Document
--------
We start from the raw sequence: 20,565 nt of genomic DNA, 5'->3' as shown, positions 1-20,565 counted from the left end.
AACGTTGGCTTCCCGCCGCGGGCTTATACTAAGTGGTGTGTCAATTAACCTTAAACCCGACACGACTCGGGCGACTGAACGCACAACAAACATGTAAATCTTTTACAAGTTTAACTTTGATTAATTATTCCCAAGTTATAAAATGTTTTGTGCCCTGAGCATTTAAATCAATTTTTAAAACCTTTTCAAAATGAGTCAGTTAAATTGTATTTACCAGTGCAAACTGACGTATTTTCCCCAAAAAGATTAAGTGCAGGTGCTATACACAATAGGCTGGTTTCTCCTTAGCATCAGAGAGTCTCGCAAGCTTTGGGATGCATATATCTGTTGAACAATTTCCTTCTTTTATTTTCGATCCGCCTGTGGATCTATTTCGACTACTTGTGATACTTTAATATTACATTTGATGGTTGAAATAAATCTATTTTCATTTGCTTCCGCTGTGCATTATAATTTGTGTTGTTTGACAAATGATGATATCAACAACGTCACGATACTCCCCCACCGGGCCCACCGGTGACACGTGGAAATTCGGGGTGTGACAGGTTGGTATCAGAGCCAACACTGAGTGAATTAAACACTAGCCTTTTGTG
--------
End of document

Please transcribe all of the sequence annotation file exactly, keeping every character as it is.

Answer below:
We start from the raw sequence: 20,565 nt of genomic DNA, 5'->3' as shown, positions 1-20,565 counted from the left end.
AACGTTGGCTTCCCGCCGCGGGCTTATACTAAGTGGTGTGTCAATTAACCTTAAACCCGACACGACTCGGGCGACTGAACGCACAACAAACATGTAAATCTTTTACAAGTTTAACTTTGATTAATTATTCCCAAGTTATAAAATGTTTTGTGCCCTGAGCATTTAAATCAATTTTTAAAACCTTTTCAAAATGAGTCAGTTAAATTGTATTTACCAGTGCAAACTGACGTATTTTCCCCAAAAAGATTAAGTGCAGGTGCTATACACAATAGGCTGGTTTCTCCTTAGCATCAGAGAGTCTCGCAAGCTTTGGGATGCATATATCTGTTGAACAATTTCCTTCTTTTATTTTCGATCCGCCTGTGGATCTATTTCGACTACTTGTGATACTTTAATATTACATTTGATGGTTGAAATAAATCTATTTTCATTTGCTTCCGCTGTGCATTATAATTTGTGTTGTTTGACAAATGATGATATCAACAACGTCACGATACTCCCCCACCGGGCCCACCGGTGACACGTGGAAATTCGGGGTGTGACAGGTTGGTATCAGAGCCAACACTGAGTGAATTAAACACTAGCCTTTTGTG